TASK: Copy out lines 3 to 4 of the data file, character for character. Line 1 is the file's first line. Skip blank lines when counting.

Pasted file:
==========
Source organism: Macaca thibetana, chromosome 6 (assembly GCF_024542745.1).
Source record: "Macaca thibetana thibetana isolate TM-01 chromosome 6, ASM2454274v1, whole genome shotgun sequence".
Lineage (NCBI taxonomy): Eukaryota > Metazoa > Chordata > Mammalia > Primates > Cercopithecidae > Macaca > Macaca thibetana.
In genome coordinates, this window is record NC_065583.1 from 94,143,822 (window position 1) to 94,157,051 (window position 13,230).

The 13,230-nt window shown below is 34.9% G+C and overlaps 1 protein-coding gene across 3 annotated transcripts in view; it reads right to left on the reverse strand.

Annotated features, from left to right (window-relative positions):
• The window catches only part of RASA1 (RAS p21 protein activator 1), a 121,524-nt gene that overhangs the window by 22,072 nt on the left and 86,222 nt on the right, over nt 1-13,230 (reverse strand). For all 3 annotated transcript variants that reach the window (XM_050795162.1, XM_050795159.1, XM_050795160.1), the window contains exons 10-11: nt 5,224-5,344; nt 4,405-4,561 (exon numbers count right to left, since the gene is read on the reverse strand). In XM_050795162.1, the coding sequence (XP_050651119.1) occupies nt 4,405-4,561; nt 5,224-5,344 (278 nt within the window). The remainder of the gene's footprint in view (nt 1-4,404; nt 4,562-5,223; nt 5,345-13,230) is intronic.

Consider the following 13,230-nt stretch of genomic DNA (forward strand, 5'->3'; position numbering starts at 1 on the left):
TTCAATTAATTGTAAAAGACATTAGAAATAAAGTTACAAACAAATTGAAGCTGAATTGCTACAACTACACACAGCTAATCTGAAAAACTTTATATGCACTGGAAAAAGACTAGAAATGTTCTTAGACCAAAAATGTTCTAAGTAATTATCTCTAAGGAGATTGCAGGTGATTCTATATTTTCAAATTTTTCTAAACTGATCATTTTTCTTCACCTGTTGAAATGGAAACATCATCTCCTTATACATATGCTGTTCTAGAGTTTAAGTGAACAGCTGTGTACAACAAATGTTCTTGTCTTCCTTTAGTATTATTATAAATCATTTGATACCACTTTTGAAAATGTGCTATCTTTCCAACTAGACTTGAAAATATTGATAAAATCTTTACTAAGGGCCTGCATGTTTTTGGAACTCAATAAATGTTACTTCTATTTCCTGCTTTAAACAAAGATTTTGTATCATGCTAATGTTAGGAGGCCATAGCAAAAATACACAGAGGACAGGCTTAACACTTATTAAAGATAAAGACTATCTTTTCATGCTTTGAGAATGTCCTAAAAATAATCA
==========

Lineage (NCBI taxonomy): Eukaryota > Metazoa > Chordata > Mammalia > Primates > Cercopithecidae > Macaca > Macaca thibetana.
In genome coordinates, this window is record NC_065583.1 from 94,143,822 (window position 1) to 94,157,051 (window position 13,230).